Colombia has a floating exchange regime, which allows the currency to work as a shock absorber under local and global economic events. Transactions in the foreign exchange market are done through the Exchange Market Intermediaries (Intermediarios del Mercado Cambiario, IMC) and are registered in the SET-FX electronic trading platform.

The Colombian peso spot can be traded same day on weekdays from 8.00am to 1.00pm, as well as T+1, T+2 and T+3 until 4.30pm. The official fixing rate, the Tasa Representativa del Mercado (TRM), is calculated as the average of all transactions that passed through the SET-FX on the prior day and is published by the Colombian Financial Regulator.


Even though most of the daily transactions are completed the same day, forwards and options are also traded in the market. Forwards (over-the-counter) can be settled in cash (non-deliverable forwards, NDFs) or by physical delivery of the currencies involved. However, local regulations only allow physical settlement when there is an asset or liability to be hedged. At maturity the NDF value is calculated based on the TRM. More than 85% of transactions are between seven and 45 days. Settlement procedures are the same as those for forwards. The average daily volume of all local markets in 2016 was $1.1bn, while the average of the offshore market was about one-third that amount.

The central bank sets the regulations for the forex market and can intervene to control volatility through daily spot auctions, US dollar options and forex swaps. During 2016 the central bank intervened in the forex market when the TRM was more than 3% above its 20-day moving average, targeting the exchange rate volatility, although it suspended this rule shortly thereafter and announced that it would continue to intervene only at its discretion. In 2015 the central bank also relaxed regulation on the proprietary position, allowing its three-day moving average to be negative, a measure that also lifted pressures off the exchange rate.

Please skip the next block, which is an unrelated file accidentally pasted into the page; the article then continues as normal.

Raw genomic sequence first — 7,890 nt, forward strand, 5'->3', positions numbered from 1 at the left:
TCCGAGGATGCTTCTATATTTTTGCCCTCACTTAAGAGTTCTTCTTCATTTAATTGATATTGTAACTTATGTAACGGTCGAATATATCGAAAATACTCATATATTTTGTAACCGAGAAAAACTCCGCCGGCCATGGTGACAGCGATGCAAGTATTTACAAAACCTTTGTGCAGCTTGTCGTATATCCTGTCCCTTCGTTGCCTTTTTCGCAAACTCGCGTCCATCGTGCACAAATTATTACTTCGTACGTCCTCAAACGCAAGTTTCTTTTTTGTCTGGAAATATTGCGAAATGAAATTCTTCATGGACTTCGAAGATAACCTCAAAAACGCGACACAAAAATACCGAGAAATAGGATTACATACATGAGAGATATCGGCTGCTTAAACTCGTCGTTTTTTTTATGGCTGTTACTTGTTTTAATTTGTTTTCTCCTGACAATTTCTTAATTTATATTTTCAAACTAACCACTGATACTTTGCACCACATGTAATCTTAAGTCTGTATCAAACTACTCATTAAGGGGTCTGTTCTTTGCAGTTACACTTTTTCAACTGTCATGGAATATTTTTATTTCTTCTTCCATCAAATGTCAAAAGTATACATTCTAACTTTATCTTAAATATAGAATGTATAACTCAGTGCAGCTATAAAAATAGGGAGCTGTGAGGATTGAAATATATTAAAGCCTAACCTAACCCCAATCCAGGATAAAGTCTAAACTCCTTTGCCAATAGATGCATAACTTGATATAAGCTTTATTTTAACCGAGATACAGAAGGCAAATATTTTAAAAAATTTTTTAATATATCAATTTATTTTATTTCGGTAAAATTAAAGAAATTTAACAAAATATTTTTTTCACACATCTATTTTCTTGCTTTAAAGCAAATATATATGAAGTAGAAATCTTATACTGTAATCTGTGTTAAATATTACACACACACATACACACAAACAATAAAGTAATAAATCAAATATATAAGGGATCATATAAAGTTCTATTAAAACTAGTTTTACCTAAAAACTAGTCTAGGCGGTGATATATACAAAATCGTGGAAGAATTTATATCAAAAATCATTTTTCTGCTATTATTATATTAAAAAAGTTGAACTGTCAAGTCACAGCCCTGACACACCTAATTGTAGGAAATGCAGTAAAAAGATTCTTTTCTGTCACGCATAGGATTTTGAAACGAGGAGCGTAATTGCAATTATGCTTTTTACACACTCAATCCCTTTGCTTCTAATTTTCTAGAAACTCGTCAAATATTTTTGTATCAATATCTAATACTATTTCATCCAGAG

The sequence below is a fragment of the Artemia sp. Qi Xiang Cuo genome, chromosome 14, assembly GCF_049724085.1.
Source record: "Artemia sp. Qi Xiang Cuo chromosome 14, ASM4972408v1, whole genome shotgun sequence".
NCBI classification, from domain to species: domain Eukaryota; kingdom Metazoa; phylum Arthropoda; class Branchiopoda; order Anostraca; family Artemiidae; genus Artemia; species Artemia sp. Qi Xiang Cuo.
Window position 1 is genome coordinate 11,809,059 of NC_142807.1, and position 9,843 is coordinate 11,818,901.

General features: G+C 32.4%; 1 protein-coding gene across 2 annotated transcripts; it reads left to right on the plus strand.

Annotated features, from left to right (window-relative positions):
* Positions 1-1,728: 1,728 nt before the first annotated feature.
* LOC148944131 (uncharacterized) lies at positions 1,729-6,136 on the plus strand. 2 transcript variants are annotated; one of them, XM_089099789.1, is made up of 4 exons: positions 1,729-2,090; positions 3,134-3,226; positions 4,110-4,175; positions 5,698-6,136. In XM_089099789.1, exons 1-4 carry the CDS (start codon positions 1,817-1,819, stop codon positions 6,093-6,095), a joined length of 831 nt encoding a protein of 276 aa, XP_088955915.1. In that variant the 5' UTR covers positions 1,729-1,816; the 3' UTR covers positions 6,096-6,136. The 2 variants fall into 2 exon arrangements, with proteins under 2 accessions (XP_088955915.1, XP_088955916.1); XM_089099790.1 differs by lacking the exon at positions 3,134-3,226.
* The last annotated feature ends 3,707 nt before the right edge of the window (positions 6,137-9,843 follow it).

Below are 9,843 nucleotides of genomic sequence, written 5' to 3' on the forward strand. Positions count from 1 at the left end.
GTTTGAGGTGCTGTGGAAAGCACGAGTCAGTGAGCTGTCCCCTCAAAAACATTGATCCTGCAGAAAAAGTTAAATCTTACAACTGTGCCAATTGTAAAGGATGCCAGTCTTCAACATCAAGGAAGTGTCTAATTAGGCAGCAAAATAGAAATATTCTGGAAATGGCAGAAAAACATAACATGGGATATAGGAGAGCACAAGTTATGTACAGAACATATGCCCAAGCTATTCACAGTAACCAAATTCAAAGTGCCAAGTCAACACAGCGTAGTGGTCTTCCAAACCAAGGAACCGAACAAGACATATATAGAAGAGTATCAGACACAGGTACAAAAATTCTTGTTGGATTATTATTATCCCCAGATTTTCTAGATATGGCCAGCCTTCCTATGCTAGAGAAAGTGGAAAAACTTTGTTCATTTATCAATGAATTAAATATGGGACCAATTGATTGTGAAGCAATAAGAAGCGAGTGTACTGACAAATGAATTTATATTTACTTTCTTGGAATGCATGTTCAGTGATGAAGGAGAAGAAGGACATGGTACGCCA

In 2016 the Colombian peso remained very volatile, consistent with oil prices falling to their lowest level in 12 years and heightened global financial uncertainty – especially due to China’s economic underperformance. This led the exchange rate to reach an all-time high of COP3440:$1 in February 2016, and was one of the most depreciated currencies in Latin America. Since then, and until Donald Trump’s election as president of the US in November 2016, the Colombian peso saw a strong recovery, reaching levels below COP2900:$1 led by higher oil prices, renewed expectations of eased global monetary policy and a faster-than-expected adjustment of the current account deficit.


The outlook for emerging currencies has become more challenging after Trump’s election. Colombia has strong trade ties with the US – including a free trade agreement since 2011 – and with about 40% of Colombia’s exports headed to the US, the Colombian peso is vulnerable to potential restrictive trade policies under the Trump administration. At the same time the relatively large current account deficit makes the Colombian currency vulnerable to a stronger US dollar, given renewed expectations of faster interest rate hikes in the US and reduced foreign capital inflows to emerging economies.

Despite these uncertainties, the exchange rate at end-2016 was COP3000:$1, and looking into 2017 a number of factors could lift pressures off the Colombian peso: the recent signature of a peace agreement with the country’s largest guerrilla group; an improved fiscal outlook due to the approval of a major tax reform in late 2016; the expectation of higher oil prices; a further adjustment of the current account deficit partly driven by the floating exchange rate regime; and a new and expanded two-year flexible credit line with the IMF worth $11.5bn.